Tori Avey’s Passover Potluck is a unique annual online event. I’ve invited my friends, both Jewish and non-Jewish, to share recipes that are kosher for Passover. My goal is to foster mutual understanding between different cultures, to introduce you to my foodie friends, and to share yummy recipes and cooking ideas for Passover! To learn more about the Passover holiday, click here. For more Passover recipes, click here.
Gabi Moskowitz came into my life when we were both asked to speak at a food blogging conference, and we’ve been buds ever since. She and I have a lot in common… we blog about food, we’re both involved in the entertainment industry, and we love celebrating our Jewish heritage (hers by birth, mine by conversion). You must check out her blog BrokeAss Gourmet, which is filled with budget-friendly cooking ideas. She’s also written two terrific cookbooks – Pizza Dough: 100 Delicious, Unexpected Recipes and The BrokeAss Gourmet Cookbook. Oh, and did I mention she’s the inspiration behind a major network television series, Young & Hungry? Doesn’t get much cooler than that. Gabi shares a kosher holiday cocktail for our #PassoverPotluck. L’chaim!
I was so excited when Tori invited me to participate in her annual Passover Potluck post series, not only because I absolutely adore Tori and her blog, but because Passover is one of my favorite holidays. I love it for many reasons including but not limited to: the celebration of freedom and what it means to protect it for oneself and others, shared storytelling, the specialness of having my family together, and of course, the food. From my mother’s brisket to my favorite charoset, to matzo kugel, it’s some of the best food we eat all year. And then, of course, there is Manischewitz.
Manischewitz has a bad rap.
Sure, it may be uber-sweet, grapey, and not nearly as sophisticated as higher-quality, longer-aged wines, but its bright sweetness goes beautifully with some of the earthy, spicy, and bitter foods of Passover. When your plate is filled with potatoes, horseradish, parsley, and brisket, a touch of sweetness is welcome.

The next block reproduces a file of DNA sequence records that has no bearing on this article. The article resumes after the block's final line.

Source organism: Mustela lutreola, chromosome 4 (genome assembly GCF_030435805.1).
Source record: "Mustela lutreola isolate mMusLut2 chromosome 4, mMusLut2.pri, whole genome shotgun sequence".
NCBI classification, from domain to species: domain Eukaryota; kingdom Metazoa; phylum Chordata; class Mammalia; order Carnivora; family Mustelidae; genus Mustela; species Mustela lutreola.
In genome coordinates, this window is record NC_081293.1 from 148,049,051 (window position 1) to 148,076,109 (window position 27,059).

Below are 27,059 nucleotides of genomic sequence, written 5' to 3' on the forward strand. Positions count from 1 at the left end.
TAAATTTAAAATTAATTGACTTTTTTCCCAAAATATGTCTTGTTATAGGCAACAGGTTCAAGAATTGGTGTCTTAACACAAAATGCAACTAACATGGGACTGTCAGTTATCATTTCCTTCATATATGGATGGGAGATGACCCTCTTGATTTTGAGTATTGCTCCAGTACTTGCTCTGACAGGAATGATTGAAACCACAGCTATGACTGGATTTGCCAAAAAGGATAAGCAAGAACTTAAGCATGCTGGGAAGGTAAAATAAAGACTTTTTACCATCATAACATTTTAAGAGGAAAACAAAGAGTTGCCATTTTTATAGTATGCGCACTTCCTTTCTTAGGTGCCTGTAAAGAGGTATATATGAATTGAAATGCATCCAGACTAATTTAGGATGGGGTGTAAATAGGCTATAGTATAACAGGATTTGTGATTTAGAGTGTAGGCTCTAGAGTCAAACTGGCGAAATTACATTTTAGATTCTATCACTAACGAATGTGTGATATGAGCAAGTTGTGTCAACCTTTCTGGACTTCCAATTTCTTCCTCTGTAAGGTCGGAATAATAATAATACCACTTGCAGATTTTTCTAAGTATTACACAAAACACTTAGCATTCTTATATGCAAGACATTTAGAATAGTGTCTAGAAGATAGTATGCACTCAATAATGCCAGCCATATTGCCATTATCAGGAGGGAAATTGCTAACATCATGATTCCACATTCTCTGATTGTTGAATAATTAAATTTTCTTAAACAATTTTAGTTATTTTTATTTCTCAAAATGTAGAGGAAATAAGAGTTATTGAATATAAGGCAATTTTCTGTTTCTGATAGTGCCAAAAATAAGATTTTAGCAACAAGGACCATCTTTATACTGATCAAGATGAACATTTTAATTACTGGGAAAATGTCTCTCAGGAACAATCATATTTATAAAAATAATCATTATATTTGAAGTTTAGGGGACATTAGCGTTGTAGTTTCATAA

To celebrate this sweet wine, in my family, we have a pre-Pesach cocktail hour tradition, and this icy, fruity drink is center stage. Don’t worry if you can’t find blood oranges—regular Navel oranges will work well. Or, feel free to use lemons or limes.
One note on the vodka: to make this drink kosher for Passover, make sure to buy a potato-based vodka, as most vodkas are made with grain and are therefore not kosher for Passover. Check with your local kosher grocer for recommendations.
For more Passover recipe ideas, check out the Pinterest boards below:
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Blood Orange-Manischewitz Cocktail
Parve, Kosher for Passover
Gabi Moskowitz from Brokeass Gourmet shares a kosher for Passover cocktail recipe for Tori's PassoverPotluck.
Manischewitz Syrup Ingredients
- 2 cups Manischewitz Concord Grape wine choose a KFP certified bottle for Passover
- 2 oz vodka for Passover choose a certified KFP potato-based vodka
- 1 oz blood orange juice
- 2 tsp Manischewitz syrup
- Blood orange slice for garnish
You will also need: Small saucepan, cocktail shaker, cocktail glass
To make the syrup: Pour the Manischewitz into a small saucepan and place over medium-high heat. Bring to a boil, then reduce heat and let cook until thickened and syrupy, about fifteen minutes. Let syrup cool. This will make enough syrup for about 8 cocktails.
To make one cocktail: Fill a cocktail shaker with ice.
Then add 2 teaspoons of the Manischewitz syrup, vodka, and blood orange juice.
Shake well until mixed and well-chilled. Strain into a glass and garnish with the blood orange slice. Serve immediately.